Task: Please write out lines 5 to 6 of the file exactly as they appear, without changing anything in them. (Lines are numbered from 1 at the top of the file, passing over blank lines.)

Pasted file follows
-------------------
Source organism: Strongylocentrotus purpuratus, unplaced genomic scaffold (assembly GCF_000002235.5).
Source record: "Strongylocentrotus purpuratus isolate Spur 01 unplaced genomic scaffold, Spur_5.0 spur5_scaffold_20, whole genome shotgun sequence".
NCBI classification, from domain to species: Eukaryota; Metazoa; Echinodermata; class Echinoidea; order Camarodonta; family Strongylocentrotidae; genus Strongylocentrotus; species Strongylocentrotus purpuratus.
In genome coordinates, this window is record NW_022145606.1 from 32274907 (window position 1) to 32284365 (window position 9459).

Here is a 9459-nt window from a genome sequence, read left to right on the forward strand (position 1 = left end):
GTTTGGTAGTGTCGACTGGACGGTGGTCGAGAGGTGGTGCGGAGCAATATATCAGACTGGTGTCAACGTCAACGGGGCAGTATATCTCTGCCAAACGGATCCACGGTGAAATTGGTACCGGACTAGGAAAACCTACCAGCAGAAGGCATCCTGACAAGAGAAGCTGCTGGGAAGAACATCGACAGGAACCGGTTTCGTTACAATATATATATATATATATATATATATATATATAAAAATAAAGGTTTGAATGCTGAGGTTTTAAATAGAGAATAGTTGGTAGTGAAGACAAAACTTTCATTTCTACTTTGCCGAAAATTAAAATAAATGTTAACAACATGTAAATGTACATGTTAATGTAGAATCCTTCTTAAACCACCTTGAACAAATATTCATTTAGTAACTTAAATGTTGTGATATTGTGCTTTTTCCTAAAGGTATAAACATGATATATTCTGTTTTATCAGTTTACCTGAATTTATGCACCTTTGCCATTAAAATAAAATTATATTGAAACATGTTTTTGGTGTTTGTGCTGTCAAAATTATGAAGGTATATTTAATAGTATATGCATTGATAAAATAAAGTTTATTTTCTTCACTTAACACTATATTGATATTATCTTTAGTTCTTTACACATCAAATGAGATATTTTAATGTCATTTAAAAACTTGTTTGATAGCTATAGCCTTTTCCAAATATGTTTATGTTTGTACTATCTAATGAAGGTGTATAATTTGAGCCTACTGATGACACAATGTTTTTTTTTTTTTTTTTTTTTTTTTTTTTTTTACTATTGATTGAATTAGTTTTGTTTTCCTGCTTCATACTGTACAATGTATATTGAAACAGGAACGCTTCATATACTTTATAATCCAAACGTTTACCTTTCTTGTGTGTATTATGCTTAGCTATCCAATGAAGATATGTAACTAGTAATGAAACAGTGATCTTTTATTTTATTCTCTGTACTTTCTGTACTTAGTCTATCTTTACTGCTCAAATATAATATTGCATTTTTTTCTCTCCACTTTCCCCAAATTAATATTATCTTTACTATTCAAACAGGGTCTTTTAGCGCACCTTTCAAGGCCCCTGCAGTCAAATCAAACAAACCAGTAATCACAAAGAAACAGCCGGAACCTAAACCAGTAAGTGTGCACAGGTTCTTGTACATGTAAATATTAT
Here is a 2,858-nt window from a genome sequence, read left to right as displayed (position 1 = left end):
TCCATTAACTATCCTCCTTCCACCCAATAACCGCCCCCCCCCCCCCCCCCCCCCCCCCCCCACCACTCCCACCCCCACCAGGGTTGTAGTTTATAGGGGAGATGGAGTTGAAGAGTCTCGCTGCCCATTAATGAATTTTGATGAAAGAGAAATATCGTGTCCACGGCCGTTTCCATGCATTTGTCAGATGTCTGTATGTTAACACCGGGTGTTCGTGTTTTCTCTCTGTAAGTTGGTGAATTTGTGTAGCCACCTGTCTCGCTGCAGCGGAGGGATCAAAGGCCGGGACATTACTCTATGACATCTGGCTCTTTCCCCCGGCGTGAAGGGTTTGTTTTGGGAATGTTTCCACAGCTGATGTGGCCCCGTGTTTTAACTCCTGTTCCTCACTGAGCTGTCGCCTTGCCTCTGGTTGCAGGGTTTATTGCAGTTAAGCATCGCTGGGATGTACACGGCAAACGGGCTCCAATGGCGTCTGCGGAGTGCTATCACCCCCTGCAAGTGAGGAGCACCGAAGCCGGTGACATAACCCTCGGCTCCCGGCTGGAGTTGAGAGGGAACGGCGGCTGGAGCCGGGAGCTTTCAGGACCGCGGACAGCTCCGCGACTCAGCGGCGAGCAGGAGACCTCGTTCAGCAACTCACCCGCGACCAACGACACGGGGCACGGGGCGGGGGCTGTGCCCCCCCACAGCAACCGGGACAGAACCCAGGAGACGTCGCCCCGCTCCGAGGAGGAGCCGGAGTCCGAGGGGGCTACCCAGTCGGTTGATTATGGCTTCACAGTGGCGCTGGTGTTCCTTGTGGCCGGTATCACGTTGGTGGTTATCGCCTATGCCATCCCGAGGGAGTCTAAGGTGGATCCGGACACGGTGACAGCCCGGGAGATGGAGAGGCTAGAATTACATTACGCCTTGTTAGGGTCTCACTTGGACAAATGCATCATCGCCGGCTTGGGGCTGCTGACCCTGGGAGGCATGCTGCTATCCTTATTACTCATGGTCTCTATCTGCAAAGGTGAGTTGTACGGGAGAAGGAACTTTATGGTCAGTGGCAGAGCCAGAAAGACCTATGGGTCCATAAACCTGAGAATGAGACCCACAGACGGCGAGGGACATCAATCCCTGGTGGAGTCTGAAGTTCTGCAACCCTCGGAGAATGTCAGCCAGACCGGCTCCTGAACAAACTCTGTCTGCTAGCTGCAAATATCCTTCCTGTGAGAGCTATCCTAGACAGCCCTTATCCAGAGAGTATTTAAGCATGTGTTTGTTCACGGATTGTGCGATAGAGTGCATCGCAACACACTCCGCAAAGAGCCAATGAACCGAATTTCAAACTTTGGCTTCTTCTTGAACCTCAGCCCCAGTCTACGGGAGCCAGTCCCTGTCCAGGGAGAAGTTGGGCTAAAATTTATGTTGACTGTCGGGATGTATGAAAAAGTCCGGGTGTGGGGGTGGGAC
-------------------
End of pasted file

Here is a 9459-nt window from a genome sequence, read left to right on the forward strand (position 1 = left end):
GTTTGGTAGTGTCGACTGGACGGTGGTCGAGAGGTGGTGCGGAGCAATATATCAGACTGGTGTCAACGTCAACGGGGCAGTATATCTCTGCCAAACGGATCCACGGTGAAATTGGTACCGGACTAGGAAAACCTACCAGCAGAAGGCATCCTGACAAGAGAAGCTGCTGGGAAGAACATCGACAGGAACCGGTTTCGTTACAATATATATATATATATATATATATATATATATAAAAATAAAGGTTTGAATGCTGAGGTTTTAAATAGAGAATAGTTGGTAGTGAAGACAAAACTTTCATTTCTACTTTGCCGAAAATTAAAATAAATGTTAACAACATGTAAATGTACATGTTAATGTAGAATCCTTCTTAAACCACCTTGAACAAATATTCATTTAGTAACTTAAATGTTGTGATATTGTGCTTTTTCCTAAAGGTATAAACATGATATATTCTGTTTTATCAGTTTACCTGAATTTATGCACCTTTGCCATTAAAATAAAATTATATTGAAACATGTTTTTGGTGTTTGTGCTGTCAAAATTATGAAGGTATATTTAATAGTATATGCATTGATAAAATAAAGTTTATTTTCTTCACTTAACACTATATTGATATTATCTTTAGTTCTTTACACATCAAATGAGATATTTTAATGTCATTTAAAAACTTGTTTGATAGCTATAGCCTTTTCCAAATATGTTTATGTTTGTACTATCTAATGAAGGTGTATAATTTGAGCCTACTGATGACACAATGTTTTTTTTTTTTTTTTTTTTTTTTTTTTTTTTACTATTGATTGAATTAGTTTTGTTTTCCTGCTTCATACTGTACAATGTATATTGAAACAGGAACGCTTCATATACTTTATAATCCAAACGTTTACCTTTCTTGTGTGTATTATGCTTAGCTATCCAATGAAGATATGTAACTAGTAATGAAACAGTGATCTTTTATTTTATTCTCTGTACTTTCTGTACTTAGTCTATCTTTACTGCTCAAATATAATATTGCATTTTTTTCTCTCCACTTTCCCCAAATTAATATTATCTTTACTATTCAAACAGGGTCTTTTAGCGCACCTTTCAAGGCCCCTGCAGTCAAATCAAACAAACCAGTAATCACAAAGAAACAGCCGGAACCTAAACCAGTAAGTGTGCACAGGTTCTTGTACATGTAAATATTAT